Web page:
Line bets: This is where the handicapper comes into play. The handicapper awards a head start to the underdog and a restriction on the favourite. For example, Cleveland might be -9.5 up against Minnesota, who would be +9.5. It means the Cavs have to win by 10 or more for your to win your bet. If you take the Timberwolves, they can lose the match, provided it’s not by more than nine, and you will still win.
Margin bets: This bet format provides four options, making it harder to win. You need to not only pick the winner of the game, but also whether they will win by either 1-10 or by 11 points or more.
Total game score: How many points will be scored in the game? That’s the question you have to answer here. The bookie is involved here again, deciding a point figure and then you have to pick if the score will finish under or over that number.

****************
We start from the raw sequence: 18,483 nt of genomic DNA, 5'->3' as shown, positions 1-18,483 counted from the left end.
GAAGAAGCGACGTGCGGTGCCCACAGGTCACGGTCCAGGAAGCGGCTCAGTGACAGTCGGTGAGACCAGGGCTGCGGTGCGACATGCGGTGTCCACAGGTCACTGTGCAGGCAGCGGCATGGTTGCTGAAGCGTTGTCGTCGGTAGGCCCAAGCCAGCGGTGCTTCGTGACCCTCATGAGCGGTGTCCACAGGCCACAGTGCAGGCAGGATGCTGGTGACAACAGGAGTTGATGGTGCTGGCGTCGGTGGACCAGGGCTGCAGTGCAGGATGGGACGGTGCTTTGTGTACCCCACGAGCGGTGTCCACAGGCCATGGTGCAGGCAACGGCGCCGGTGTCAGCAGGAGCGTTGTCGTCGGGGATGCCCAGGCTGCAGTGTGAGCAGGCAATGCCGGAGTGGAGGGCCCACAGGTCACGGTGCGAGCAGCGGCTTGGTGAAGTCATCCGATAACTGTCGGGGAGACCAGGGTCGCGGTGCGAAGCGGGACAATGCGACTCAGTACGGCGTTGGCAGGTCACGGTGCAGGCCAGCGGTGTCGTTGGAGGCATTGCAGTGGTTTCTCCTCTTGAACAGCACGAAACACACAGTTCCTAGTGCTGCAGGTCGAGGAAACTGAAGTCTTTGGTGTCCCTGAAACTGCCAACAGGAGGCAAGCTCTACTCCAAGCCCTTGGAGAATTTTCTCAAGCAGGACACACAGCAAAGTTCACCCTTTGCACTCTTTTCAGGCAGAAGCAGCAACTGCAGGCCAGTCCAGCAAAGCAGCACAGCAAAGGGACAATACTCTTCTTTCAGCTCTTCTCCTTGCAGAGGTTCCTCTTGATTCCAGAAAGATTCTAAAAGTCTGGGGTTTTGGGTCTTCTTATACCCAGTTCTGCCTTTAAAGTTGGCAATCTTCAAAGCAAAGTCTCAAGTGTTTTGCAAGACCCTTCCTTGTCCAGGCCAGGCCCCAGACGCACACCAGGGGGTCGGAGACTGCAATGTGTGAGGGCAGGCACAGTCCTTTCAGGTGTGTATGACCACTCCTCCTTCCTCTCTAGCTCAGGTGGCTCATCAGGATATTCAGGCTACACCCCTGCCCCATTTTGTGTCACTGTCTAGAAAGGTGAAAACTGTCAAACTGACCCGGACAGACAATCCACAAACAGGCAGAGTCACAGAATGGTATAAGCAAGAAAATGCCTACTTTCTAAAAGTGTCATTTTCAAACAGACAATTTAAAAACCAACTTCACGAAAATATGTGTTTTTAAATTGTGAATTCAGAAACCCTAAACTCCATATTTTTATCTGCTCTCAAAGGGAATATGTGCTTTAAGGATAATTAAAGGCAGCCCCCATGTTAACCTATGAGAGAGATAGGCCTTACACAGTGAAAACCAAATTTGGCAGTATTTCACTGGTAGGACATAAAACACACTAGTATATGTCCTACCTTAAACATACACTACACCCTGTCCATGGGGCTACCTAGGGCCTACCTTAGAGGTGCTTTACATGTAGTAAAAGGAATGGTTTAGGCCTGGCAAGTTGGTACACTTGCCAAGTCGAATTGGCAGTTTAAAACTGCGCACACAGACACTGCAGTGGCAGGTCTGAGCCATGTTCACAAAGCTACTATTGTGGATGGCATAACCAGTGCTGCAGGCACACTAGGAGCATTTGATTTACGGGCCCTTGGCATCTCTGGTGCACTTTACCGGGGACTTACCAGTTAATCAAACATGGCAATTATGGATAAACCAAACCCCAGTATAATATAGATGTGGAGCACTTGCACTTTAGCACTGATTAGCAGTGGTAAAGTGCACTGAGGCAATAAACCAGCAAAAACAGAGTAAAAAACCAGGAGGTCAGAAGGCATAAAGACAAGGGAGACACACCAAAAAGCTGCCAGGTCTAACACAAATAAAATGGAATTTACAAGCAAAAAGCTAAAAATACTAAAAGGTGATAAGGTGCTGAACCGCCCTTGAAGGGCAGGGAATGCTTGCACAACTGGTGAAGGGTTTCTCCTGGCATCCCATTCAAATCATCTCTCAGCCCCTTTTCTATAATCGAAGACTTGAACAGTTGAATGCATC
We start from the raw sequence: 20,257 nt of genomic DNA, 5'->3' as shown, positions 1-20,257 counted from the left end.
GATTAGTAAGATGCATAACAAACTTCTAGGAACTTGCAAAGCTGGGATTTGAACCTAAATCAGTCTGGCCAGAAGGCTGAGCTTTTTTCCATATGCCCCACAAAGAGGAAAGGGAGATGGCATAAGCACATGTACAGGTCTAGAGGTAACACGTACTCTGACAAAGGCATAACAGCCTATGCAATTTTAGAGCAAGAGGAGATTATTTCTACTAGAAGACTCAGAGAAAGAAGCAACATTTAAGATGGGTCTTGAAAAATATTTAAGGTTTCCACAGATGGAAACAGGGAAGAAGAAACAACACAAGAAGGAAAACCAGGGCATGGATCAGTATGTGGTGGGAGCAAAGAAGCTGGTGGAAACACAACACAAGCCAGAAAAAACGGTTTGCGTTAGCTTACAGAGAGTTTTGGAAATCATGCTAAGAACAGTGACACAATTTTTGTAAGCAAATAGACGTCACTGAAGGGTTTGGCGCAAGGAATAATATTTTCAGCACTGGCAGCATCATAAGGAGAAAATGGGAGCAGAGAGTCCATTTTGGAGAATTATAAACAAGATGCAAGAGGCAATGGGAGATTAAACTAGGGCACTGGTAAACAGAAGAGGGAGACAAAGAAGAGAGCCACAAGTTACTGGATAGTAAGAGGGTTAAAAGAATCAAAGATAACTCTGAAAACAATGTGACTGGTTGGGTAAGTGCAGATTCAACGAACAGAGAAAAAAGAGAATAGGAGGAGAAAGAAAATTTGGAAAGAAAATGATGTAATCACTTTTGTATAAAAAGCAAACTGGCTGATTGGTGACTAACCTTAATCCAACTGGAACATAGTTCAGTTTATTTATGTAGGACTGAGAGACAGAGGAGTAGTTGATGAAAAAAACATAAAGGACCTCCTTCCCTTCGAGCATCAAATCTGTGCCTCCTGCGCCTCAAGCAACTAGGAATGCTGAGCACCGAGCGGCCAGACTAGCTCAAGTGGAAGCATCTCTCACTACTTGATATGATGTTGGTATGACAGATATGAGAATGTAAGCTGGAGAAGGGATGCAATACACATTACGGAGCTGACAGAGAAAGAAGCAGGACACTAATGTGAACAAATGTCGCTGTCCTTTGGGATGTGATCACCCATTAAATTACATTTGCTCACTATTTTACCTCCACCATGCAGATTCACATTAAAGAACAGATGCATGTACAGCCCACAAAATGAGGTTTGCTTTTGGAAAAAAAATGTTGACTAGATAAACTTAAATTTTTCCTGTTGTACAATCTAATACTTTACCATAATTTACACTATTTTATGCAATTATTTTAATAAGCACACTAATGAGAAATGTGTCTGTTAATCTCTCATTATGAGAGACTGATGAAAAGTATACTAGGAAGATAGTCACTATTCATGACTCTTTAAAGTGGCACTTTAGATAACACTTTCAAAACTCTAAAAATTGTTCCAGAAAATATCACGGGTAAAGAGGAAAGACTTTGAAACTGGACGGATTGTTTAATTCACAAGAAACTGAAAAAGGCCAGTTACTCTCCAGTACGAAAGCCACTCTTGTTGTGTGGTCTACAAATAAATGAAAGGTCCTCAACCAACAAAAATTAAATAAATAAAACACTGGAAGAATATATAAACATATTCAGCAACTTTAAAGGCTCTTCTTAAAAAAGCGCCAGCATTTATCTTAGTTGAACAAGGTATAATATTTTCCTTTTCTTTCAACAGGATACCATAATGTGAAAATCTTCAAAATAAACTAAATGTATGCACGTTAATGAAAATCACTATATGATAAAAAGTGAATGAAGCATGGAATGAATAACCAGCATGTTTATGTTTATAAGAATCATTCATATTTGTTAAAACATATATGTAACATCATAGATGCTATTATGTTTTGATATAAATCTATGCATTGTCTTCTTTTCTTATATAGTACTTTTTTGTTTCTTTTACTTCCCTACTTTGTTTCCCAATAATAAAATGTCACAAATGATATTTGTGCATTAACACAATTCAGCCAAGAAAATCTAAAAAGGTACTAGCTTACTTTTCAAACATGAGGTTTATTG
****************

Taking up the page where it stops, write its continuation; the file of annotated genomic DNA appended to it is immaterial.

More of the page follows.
Future bets: The most popular future bet is the NBA title winner. You’ll get a market on this almost all year round and you have to pick the one team who will finish on top of the other 29 as the “world champion”. There are also conference and division winner bets, statistical leader bets, and individual award winner bets. Bookies even provide a total season wins option for punters who want to back their teams in to win plenty.
Player props bets: These focus on individual players, usually the stars of the game and can either pit two of them head to head, or provide a figure they need to exceed or fall short of. For example, Warriors sharp shooter Klay Thompson might have a scoreline of 18.5 points. If you bet the overs, he has to score 19 or more, unders, he has to score 18 or less.
Handy tips for betting on the NBA